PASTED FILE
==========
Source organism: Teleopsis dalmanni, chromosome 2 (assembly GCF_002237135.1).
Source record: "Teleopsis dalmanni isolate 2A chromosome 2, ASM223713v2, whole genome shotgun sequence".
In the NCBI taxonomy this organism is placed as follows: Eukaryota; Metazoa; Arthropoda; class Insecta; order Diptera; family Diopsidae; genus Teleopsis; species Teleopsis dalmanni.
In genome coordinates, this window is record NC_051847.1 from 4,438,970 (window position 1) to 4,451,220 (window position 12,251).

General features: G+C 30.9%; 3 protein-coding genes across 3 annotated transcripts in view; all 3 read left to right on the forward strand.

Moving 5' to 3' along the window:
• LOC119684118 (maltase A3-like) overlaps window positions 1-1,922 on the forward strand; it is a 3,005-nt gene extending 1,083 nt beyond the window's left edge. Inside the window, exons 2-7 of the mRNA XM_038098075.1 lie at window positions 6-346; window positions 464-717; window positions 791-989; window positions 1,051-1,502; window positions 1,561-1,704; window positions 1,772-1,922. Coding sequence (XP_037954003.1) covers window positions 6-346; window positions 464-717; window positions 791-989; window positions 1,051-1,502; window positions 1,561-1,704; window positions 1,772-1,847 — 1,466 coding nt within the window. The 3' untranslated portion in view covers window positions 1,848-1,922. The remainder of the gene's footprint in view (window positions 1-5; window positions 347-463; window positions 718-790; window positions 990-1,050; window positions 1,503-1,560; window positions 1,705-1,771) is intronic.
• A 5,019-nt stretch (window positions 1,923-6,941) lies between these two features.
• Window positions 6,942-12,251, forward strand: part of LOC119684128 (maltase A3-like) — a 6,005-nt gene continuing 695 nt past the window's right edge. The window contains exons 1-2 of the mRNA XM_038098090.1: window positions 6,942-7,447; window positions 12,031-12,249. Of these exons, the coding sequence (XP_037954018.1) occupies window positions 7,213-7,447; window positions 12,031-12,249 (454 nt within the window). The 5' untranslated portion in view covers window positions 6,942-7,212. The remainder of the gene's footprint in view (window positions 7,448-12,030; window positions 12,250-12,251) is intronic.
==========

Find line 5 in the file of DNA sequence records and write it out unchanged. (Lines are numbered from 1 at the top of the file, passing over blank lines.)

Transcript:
General features: G+C 30.9%; 3 protein-coding genes across 3 annotated transcripts in view; all 3 read left to right on the forward strand.